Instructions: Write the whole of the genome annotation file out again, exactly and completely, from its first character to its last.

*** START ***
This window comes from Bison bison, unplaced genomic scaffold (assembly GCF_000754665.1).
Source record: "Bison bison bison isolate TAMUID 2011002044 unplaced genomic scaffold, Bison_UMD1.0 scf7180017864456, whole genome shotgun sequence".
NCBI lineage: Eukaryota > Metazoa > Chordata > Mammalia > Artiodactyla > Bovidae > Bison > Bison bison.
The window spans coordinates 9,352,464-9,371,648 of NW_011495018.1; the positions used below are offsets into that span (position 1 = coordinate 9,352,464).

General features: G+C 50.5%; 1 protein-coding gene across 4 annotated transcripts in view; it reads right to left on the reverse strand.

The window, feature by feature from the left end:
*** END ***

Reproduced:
This window comes from Bison bison, unplaced genomic scaffold (assembly GCF_000754665.1).
Source record: "Bison bison bison isolate TAMUID 2011002044 unplaced genomic scaffold, Bison_UMD1.0 scf7180017864456, whole genome shotgun sequence".
NCBI lineage: Eukaryota > Metazoa > Chordata > Mammalia > Artiodactyla > Bovidae > Bison > Bison bison.
The window spans coordinates 9,352,464-9,371,648 of NW_011495018.1; the positions used below are offsets into that span (position 1 = coordinate 9,352,464).

General features: G+C 50.5%; 1 protein-coding gene across 4 annotated transcripts in view; it reads right to left on the reverse strand.

The window, feature by feature from the left end: